I was recently asked the question “Is having different theological convictions as Christians a deal breaker when it comes to pursuing a mate for marriage?” This is not the first time this type of question has come up, and I am sure it won’t be the last. This is an interesting question that actually has a two part answer. Here are a few things to think about if you, or someone you love, find yourself in this predicament.
What the Bible Says:
When it comes to marriage, the biblical model is between one man and one woman for life (Matthew 19:3-6). Not only is it supposed to be between one man and one woman but it is also supposed to be between two people who are not “unequally yoked” (2 Corinthians 6:14). There have been a variety of interpretations about this verse in years past. But one clear implication is that marriage between a believer and an unbeliever is strictly forbidden. Some have tried to make this verse mean that two people from different ethnicities should not get married based off this command from Paul. Some have even tried to make it mean (by implication) that two people from different denominational backgrounds should not wed. However, these interpretations are clearly not what Paul had in mind when he wrote to the Corinthian church 2000 years ago. He vividly makes the distinction between those who know Jesus, and those who do not, and that is it. He writes in Romans 10:12, “For there is no distinction between Jew and Greek; for the same Lord is Lord of all, bestowing his riches on all who call on him.” It is pretty plain when he writes “Do not be unequally yoked” that he is making only one command; no interfaith relationships for Christians . . . and that is it here. Black and White, Presbyterian and Baptist, if they are Christians they can be married. However, is that the whole story? As long as the two are Christians, then it is okay to marry?
There are other things to consider (like has a person been divorced before?) for sure, but scripturally speaking, the only requirement is for the two people to be equally yoked together. If they are not, then the Lord forbids it. But, before you go and marry the first Christian you come to, there are some areas of wisdom that you need to consider as well.
What Wisdom Says:
The Bible speaks highly of marriage and even encourages Christians to get married (Proverbs 18:22). Nevertheless, it is important that you think through the process before making a binding marriage covenant. The question that we are trying to answer is not “Should Christians get married?”, but rather, “Should people of different theological convictions get married?” Here is where wisdom kicks in with biblical truth. When two people get married, they bring with them their theology. If one person wants kids, and the other does not, wisdom would say, you need to work through that before ever giving the other person a ring. If the woman is a complete egalitarian (women and men are interchangeable when it comes to functional roles in leadership and in the household) and the man a complementarian (men and women have different but complementary roles and responsibilities in marriage) then this could bring all sorts of problems when talking about spiritual leadership and authority in the home. That could be a recipe for disaster. If one is Arminian and one a Calvinist, how do they deal with the sin of a young child? Holding these different views may well play a role in discipline of children of how you share the gospel even. These are questions that need to be hammered out before any nuptials. Wisdom would also say, how convicted am I of certain doctrines? If one is completely convinced of infant baptism, and the other of believer’s baptism, it may be hard to work through this one . . . and it may be best to find someone else with similar convictions if a consensus is not found. Theology matters and it will order how a home and family is run.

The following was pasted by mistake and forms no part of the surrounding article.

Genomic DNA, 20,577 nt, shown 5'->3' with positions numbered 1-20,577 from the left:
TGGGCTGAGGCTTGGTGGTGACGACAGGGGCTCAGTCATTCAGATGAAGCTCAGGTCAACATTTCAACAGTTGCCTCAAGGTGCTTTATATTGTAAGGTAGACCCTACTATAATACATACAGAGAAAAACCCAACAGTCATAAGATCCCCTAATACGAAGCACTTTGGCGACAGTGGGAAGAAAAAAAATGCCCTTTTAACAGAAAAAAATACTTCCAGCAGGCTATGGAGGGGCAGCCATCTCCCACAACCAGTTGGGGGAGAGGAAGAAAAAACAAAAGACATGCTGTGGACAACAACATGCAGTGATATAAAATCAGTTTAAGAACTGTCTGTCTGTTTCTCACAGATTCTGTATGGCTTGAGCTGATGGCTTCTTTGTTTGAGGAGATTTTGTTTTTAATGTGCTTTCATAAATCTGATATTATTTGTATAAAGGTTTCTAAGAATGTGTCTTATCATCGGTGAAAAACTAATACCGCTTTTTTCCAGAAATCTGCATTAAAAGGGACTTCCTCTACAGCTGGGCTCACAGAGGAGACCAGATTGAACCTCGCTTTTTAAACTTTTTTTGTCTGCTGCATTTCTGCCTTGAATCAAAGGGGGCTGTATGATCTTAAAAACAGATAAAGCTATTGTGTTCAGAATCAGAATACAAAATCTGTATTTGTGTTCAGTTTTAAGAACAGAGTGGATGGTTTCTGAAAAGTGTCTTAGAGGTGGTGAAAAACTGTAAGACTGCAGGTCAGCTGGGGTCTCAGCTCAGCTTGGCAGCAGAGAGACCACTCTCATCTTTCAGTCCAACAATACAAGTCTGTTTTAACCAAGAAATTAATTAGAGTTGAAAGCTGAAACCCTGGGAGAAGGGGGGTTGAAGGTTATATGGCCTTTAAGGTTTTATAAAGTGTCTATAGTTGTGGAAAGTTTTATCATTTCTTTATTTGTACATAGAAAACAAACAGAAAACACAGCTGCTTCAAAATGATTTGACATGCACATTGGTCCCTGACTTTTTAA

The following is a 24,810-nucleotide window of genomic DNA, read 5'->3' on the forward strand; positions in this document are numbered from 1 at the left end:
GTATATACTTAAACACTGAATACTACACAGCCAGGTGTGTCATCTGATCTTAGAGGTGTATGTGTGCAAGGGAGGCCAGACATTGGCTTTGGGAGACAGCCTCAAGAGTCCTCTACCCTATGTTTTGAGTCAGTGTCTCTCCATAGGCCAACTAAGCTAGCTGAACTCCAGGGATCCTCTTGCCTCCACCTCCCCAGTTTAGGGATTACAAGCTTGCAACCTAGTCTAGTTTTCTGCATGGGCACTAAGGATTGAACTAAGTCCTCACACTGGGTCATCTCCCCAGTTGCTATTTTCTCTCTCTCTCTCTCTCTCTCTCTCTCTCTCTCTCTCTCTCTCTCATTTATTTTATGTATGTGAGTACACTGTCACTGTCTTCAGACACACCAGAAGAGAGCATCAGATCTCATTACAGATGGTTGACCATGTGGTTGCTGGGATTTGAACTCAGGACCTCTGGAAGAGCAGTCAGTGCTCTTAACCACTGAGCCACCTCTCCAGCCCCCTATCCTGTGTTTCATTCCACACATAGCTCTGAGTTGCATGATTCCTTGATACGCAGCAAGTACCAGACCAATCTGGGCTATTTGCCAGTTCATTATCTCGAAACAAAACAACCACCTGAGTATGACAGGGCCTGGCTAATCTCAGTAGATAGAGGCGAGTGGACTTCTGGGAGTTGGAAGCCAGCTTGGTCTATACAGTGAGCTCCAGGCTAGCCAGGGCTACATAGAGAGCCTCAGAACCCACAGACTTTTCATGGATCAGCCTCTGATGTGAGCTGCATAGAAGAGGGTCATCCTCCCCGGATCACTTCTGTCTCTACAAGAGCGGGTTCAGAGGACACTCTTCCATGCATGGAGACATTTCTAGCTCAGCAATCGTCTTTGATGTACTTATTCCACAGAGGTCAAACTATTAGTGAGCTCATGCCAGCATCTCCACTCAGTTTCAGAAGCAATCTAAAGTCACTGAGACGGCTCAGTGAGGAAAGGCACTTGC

So, should people of different theological convictions get married? Considering all of this, the main thing that binds a couple together is the Lord. As long as the basics of the Christian faith are agreed upon (in the minds, hearts, and the lives) then the secondary stuff can be worked through, but do not make the mistake in thinking that they do not matter, because they do. There may be some theological beliefs that simply do not compute with each other. There are different denominations because of doctrinal differences. This does not mean that all true Christians, no matter the church, are not still brothers in Christ. However, wisdom says that to covenant together in church membership, everyone should hold closely to the same views so as to be able to hold each other accountable (Galatians 6:1-2). The same is true in marriage; while it could be lawful for two to be married, will it be profitable for the sake of the kingdom? Will your marriage be able to be a picture of the love between Christ and the Church (Ephesians 5:22-32)? If theological convictions run deep and they cannot be agreed up, then maybe it would be best to find another to yoke yourself with.
Soli Deo Gloria,
Adam B. Burrell